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March 26, 2009

Burpee CEO Praises First Lady’s Efforts

  “Michelle Obama is setting a superb example for our country’s citizens, particularly for America’s children,” says Burpee chairman and CEO, George Ball. With the “first sizable vegetable garden since Franklin Roosevelt was in office,” Ball says that the implementation of this garden is extremely timely in helping raise awareness about the benefits of homegrown food. He compares it to the physical fitness intiative President John F. Kennedy led. “It is the kind of program that should please people across the political spectrum. It is inexpensive to implement, and the return on investment is extraordinary,” says Ball. He continues, “Gardens inspire the kind of optimism the American public is craving right now. Children growing up during this renaissance in vegetable gardening will learn valuable lessons about nutrition, nature, self-efficiency and respecting the earth by gardening alongside their parents.” To read more about the Burpee Chairman’s views on the White House […]

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March 23, 2009

Bring On Spring

Planning for spring is like placing a bet: If you do your homework thoroughly and manage the factors you can control, you increase your odds for success. If you prepare inadequately, conjure guesses or simply wing a production plan entering spring, you’re bound to fail. And then there’s the biggest grower gamble of all: hoping for good spring weather. According to the results of Greenhouse Grower’s recent Industry Pulse Survey, 70 percent of growers say weather is the most important factor in determining their success this spring–even with a down economy like ours. “The key is weather. It always has been and always will be,” says Abe Van Wingerden, president of Metrolina Greenhouses in Huntersville, N.C. “Many other factors come into play, but they are mainly controllable or manageable. Weather is something we just hope works in our favor. Eight straight sunny weekends equals success for everyone. Eight straight rainy […]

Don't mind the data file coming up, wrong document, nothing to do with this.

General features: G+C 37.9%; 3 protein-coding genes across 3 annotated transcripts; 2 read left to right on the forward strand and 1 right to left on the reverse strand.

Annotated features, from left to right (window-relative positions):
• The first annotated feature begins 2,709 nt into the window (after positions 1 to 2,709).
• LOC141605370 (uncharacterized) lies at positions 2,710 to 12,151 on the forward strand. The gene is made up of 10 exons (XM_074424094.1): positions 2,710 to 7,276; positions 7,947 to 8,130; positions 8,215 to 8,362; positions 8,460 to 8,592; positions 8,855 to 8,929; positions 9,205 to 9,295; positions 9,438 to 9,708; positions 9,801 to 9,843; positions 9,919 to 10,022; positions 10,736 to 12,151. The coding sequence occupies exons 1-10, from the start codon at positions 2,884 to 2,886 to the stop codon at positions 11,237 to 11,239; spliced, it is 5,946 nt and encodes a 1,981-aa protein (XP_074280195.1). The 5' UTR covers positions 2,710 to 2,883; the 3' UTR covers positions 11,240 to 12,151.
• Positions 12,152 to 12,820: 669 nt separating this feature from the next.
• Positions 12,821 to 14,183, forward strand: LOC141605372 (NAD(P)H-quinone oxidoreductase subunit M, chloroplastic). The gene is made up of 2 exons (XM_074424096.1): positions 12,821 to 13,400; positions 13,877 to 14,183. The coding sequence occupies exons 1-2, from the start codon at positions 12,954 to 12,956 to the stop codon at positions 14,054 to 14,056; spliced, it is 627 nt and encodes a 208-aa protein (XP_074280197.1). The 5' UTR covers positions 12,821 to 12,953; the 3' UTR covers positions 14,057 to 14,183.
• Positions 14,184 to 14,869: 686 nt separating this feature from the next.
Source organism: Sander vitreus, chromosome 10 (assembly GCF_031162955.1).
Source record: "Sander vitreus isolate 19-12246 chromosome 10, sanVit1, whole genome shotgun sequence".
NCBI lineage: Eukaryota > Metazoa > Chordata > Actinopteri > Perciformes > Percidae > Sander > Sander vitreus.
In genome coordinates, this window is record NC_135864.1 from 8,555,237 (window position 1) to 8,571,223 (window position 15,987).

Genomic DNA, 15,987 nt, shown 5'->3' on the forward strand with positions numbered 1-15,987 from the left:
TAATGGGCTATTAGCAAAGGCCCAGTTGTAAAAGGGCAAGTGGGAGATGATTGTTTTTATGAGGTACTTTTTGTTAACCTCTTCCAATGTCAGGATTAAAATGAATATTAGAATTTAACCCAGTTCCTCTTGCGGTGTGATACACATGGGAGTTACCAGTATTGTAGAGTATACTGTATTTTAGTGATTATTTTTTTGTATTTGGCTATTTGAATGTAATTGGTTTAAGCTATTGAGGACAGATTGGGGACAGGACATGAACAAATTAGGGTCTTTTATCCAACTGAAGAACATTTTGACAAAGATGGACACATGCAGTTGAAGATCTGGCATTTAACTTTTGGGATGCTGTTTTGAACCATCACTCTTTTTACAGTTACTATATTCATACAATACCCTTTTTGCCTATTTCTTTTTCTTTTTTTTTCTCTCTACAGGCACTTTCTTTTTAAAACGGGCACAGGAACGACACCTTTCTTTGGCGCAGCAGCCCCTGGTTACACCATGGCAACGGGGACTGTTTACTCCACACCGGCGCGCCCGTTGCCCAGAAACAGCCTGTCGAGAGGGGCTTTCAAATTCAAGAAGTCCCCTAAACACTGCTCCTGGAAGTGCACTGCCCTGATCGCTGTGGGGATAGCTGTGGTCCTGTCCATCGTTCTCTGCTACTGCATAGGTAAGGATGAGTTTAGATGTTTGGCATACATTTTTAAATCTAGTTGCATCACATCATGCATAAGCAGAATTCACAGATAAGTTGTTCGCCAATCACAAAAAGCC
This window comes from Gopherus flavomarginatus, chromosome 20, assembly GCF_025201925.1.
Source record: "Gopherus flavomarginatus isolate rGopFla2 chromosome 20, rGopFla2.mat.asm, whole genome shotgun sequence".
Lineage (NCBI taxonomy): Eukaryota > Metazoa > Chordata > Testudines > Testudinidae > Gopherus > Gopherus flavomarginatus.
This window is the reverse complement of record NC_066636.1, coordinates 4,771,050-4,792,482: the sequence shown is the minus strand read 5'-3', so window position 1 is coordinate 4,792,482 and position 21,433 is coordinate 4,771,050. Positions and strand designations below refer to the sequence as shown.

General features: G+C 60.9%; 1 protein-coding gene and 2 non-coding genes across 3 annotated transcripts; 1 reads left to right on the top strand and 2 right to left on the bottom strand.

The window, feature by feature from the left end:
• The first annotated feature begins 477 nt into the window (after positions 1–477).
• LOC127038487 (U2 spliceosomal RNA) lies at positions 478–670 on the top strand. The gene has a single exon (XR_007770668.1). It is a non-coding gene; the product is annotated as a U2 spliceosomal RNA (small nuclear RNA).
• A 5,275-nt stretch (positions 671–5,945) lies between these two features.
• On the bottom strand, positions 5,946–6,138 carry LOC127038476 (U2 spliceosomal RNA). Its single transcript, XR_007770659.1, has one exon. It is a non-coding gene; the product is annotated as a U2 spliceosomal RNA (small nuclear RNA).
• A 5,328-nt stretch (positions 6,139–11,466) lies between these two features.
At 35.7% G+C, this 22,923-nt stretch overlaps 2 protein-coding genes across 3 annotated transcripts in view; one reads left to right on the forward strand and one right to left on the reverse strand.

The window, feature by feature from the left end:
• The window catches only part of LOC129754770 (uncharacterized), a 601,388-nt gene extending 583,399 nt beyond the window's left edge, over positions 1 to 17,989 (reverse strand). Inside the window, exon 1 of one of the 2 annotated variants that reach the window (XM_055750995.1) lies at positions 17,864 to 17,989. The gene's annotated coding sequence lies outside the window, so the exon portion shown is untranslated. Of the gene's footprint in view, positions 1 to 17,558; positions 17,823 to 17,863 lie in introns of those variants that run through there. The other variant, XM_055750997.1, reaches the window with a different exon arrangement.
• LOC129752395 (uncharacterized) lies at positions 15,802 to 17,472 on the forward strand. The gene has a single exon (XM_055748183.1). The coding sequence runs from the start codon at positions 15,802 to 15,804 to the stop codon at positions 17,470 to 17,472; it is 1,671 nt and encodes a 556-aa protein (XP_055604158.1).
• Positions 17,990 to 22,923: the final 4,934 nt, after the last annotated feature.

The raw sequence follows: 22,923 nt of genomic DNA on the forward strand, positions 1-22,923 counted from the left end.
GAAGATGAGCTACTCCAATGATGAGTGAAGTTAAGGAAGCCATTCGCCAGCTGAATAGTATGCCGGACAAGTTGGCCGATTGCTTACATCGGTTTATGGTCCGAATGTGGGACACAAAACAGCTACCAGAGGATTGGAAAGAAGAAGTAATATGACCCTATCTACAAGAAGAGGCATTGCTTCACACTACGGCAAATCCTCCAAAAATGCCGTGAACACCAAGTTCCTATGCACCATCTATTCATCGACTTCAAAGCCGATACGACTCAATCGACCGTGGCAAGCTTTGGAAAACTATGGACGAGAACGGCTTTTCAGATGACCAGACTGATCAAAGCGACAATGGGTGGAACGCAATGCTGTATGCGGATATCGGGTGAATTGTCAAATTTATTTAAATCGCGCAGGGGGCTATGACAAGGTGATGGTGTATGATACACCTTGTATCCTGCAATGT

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March 20, 2009

More On Consumer Show Attendance

We’ve heard mixed reports about attendance at flower, garden and landscape shows this year, but gardeners were out and about at the Northwest Flower & Garden Show in Seattle; the Yard Garden & Patio (YGP) Show in Portland, Ore.; and the Philadelphia Flower Show. Danielle Ernest of Proven Winners attended the shows in Seattle and Portland. She says host organizations report attendance was up quite a bit at both. “P. Allen Smith spoke at the Yard, Garden & Patio Show, and they actually had to expand the room because people were waiting in line to get in,” Ernest says. There were close to 700 people who attended.” Nearly 25,000 people reportedly showed up to the show in Portland. “In a tough economy, where consumer events are experiencing decreases in numbers, gate attendance at YGP increased by 1 percent over last year,” says Whitney Rideout, business development manager of the Oregon […]

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March 20, 2009

Scotts Donating 1 Million Pounds Of Produce